Acknowledgements: We are thankful to the patients, pharmacists and staffs for their sincere participation in this ongoing project.
- World Bank. World Development Report: Investing in Health Research Development. Geneva: World Bank, 1993.
- Cassano P, Fava M. Depression and public health: an overview. J Psychosom Res 2002;53(4): 849-857.
- Boyer WF, Feighner JP. The financial implications of starting treatment with a selective serotonin reuptake inhibitor or tricyclic antidepressant in drug-naive depressed patients. In: Jonsson B, Rosenbaum J editors. Health Economics of Depression. Chichester: Wiley, 1993.
- Rosenzweig-Lipson S, Beyer SCE, Hughes ZA, et al. Differentiating antidepressants of the future: efficacy and safety. Pharmacol Ther. 2007;113(1):134-153.
- Crossley NA, Bauer M. Acceleration and augmentation of antidepressants with lithium for depressive disorders: two meta-analyses of randomized, placebo-controlled trials. J Clin Psyc. 2007;68(6):935-940.
- Martinez C, Rietbrock S, Ashby D, et al. Antidepressant treatment and the risk of fatal and non-fatal self-harm in first episode depression. BMJ 2005; 330: 389-393.
- Fergusson D, Doucette S, Glass KG, et al. Association between suicide attempts and selective serotonin reuptake inhibitors: systematic review of randomised controlled trials. BMJ 2005; 330:396-399.
- Kirsch I, Deacon BJ, Huedo-Medina TB, Scoboria A, Moore TJ, Johnson BT. Initial severity and antidepressant benefits: a meta-analysis of data submitted to the Food and Drug Administration. PLoS Med. 2008;5:e45.
- National Institute for Clinical Excellence. Depression: Management of Depression in Primary and Secondary Care. Clinical Practice Guideline. London; 2004. No. 23. 670.
- Barnes PM, Powell-Griner E, McFann K, Nahin RL. Complementary and alternative medicine use among adults: United States, 2002. Advance Data 2004;343:1-19.
- Davidson JR, Crawford C, Ives JA, Jonas WB. Homeopathic treatments in psychiatry: a systematic review of randomized placebo-controlled studies. J Clin Psyc. 2011;72:795-805.
- Freeman MP, Mischoulon D, Tedeschini E, Goodness T, Cohen LS, Fava M, Papakostas GI. Complementary and alternative medicine for major depressive disorder: a meta-analysis of patient characteristics, placebo response rates, and treatment outcomes relative to standard antidepressants. J Clin Psyc. 2010;71:682-688.
- Pilkington K, Rampes H, Richardson J. Complementary medicine for depression. Expert Review of Neurotherapeutics 2006;6(11):1741-1751.
- Pilkington K, Kirkwood G, Rampes H, Fisher P, Richardson J. Homeopathy for depression: a systematic review of the research evidence. Homeopathy 2005;94:153-163.
- Grimaldi-Bensouda L, Abenhaim L, Massol J, Guillemot D, Avouac B, Gerard Duru, et al. Homeopathic medical practice for anxiety and depression in primary care: the EPI3 cohort study. BMC Complement Altern Med. 2016;16:125.
- Adler UC, Paiva NM, Cesar AT, Adler MS, Molina A, Padula AE, Calil HM. Homeopathic individualized Q-potencies versus fluoxetine for moderate to severe depression: double-blind, randomized non-inferiority trial. Evid Based Complement Altern Med 2011;520182. doi:10.1093/ecam/nep114.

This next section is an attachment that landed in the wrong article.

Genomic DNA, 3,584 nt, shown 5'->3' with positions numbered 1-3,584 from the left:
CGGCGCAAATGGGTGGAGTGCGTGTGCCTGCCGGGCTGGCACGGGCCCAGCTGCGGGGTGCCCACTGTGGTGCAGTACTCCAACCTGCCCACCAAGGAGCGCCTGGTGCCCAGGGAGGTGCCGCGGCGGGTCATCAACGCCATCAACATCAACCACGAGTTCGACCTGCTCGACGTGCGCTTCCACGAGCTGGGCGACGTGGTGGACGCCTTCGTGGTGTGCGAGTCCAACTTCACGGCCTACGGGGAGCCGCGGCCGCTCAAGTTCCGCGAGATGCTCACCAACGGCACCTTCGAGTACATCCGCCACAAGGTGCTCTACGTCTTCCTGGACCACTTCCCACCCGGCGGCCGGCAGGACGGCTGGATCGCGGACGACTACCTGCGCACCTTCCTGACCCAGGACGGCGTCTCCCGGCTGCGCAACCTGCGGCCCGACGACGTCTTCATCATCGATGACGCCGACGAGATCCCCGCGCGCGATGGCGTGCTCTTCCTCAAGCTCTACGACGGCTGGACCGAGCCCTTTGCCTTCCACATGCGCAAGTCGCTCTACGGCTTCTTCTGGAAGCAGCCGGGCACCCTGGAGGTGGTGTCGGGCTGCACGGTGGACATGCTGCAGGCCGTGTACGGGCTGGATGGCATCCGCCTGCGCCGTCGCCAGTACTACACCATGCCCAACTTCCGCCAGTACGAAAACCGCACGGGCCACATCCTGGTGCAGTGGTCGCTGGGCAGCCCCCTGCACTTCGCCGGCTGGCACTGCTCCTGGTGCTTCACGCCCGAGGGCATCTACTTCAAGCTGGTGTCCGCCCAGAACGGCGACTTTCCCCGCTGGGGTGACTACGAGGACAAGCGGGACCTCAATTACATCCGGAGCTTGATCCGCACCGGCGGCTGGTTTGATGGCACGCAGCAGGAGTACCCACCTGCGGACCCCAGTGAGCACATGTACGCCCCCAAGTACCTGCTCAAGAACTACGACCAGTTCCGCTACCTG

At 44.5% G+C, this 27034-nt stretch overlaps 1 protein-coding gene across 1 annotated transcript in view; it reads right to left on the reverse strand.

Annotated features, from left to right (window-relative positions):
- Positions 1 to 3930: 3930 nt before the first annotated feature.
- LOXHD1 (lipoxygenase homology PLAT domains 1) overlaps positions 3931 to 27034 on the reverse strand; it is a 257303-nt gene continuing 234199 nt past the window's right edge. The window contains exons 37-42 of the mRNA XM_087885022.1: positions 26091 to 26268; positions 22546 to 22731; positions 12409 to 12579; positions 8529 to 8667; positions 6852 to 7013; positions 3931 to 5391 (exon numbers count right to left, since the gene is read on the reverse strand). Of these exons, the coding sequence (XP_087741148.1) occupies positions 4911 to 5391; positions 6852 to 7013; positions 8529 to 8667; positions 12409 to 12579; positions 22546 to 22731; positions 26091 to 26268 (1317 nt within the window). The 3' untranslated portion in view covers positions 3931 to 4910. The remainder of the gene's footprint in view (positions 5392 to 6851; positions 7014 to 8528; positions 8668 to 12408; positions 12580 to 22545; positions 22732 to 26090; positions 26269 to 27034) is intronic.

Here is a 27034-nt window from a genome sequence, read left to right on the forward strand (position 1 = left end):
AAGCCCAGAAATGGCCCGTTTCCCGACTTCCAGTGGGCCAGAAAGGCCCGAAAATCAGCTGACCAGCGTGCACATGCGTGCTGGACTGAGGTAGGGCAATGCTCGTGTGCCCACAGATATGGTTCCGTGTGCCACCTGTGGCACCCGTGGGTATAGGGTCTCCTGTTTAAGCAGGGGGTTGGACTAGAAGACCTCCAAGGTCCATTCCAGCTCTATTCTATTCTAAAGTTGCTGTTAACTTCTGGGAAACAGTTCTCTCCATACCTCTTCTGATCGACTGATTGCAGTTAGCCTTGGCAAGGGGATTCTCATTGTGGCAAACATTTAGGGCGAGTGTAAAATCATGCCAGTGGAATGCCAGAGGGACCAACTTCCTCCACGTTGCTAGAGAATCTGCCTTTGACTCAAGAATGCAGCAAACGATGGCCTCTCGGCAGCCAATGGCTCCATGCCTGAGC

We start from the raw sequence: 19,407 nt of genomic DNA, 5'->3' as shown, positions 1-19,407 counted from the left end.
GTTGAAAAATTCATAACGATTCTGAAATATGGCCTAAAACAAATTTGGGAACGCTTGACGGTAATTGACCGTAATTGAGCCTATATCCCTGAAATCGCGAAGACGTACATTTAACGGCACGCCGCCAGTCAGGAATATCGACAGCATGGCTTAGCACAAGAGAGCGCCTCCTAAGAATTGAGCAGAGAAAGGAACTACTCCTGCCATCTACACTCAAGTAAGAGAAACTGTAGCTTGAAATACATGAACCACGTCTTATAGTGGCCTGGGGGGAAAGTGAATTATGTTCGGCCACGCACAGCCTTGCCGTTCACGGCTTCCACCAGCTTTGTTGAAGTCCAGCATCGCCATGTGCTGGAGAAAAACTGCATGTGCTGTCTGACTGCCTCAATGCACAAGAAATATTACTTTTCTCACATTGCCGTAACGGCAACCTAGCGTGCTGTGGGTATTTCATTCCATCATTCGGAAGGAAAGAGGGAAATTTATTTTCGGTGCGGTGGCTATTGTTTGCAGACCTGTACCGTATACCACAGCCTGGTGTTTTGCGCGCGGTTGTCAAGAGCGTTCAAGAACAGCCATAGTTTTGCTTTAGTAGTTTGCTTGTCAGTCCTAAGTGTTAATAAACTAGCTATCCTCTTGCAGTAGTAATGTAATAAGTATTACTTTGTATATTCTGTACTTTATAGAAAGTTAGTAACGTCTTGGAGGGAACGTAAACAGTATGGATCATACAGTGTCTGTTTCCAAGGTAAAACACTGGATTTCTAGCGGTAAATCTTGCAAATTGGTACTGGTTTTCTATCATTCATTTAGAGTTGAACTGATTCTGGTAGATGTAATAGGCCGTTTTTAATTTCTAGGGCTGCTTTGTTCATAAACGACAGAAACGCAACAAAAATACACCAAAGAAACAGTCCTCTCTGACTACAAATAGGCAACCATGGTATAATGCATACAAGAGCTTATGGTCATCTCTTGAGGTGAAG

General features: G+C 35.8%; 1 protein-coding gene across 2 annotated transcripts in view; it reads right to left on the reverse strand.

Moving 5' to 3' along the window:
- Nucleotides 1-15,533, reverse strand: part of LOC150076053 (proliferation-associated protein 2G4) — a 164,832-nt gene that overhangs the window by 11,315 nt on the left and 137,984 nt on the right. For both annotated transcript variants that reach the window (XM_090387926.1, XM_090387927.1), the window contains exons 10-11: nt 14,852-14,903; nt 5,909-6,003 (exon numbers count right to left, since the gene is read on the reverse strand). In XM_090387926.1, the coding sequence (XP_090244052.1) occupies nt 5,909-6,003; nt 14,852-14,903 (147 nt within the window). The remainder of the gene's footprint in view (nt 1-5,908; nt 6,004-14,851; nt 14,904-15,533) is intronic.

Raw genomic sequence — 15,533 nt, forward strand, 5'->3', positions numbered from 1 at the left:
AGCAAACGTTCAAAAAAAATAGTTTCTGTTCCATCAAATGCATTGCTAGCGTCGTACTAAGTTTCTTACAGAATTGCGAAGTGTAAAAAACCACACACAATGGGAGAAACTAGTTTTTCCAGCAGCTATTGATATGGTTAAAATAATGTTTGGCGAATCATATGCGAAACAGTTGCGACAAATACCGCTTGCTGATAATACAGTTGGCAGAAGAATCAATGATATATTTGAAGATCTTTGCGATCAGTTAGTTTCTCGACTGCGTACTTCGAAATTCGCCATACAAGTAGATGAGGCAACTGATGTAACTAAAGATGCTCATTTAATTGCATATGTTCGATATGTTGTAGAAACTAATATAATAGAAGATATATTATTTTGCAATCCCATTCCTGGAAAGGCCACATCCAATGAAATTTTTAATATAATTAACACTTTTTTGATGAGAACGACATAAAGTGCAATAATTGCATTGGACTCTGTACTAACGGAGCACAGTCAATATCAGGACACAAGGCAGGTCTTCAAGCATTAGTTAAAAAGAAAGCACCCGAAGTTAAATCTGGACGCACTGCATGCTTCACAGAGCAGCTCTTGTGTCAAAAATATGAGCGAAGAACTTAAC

- Adler UC, Krüger S, Teut M, Lüdtke R, Schützler L, et al. Homeopathy for depression: a randomized, partially double-blind, placebo-controlled, four-armed study (DEP-HOM). PLoS ONE 2013;8(9):e74537.
- Oberai P, Balachandran I, Janardhanan Nair KR, Sharma A, Singh VP, Singh V, et al. Homoeopathic management in depressive episodes: A prospective, unicentric, non-comparative, open-label observational study. Indian J Res Homoeopathy 2013;7:116-125.
- Das KD, Patra S, Koley M, Saha S. Bengali questionnaire validation among geriatric population visiting homeopathic hospital and subsequent open observational trial evaluating effectiveness of homeopathic treatment. Adv Integr Med. 2017;4:66-73.
- Yesavage J, Brink T, et al. Development and validation of a geriatric depression screening scale: a preliminary report. J Psyc Res. 1983;17(1):37-49.
- Burckhardt CS, Woods SL, Schultz AA, Ziebarth DM. Quality of life of adults with chronic illness: A psychometric study. Res Nurs Health. 1989;12:347-354.
- Chan AW, Tetzlaff JM, Altman DG, Laupacis A, Gøtzsche PC, Krleža-Jerić K, et al. SPIRIT 2013 statement: defining standard protocol items for clinical trials. Ann Intern Med. 2013;158:200-207
- Hoffmann TC, Glasziou P, Boutron I, et al. Better reporting of interventions: template for intervention description and replication (TIDieR) checklist and guide. BMJ 2014;348:g1687.
- Saha S, Koley M, Ganguly S, Rath P, Chowdhury PR, Hossain SI. Developing the criteria for evaluating quality of individualization in homeopathic clinical trial reporting: a preliminary study. J Integr Med. 2014;12:13-19.
- Dean ME, Coulter MK, Fisher P, Jobst K, Walach H, et al. Reporting data on homeopathic treatments (RedHot): a supplement to CONSORT. Homeopathy 2007;96:42-45.
- Mathie RT, Roniger H, van Wassenhoven M, Frye J, Jacobs J, Oberbaum M, et al. Method for appraising model validity of randomised controlled trials of homeopathic treatment: multi-rater concordance study. BMC Med Res Methodol. 2012;12:49.
|Cite this article as: Ghosh S, Abbas SJ, Das KD, Saha S, Hait H, Maity S, Basu A, Ali SS, Koley M, Saha S. Protocol: A double-blind, randomized, placebo-controlled efficacy trial of individualized homeopathic treatment of geriatric depression. National Homoeo Recorder 2019;15(2,3):|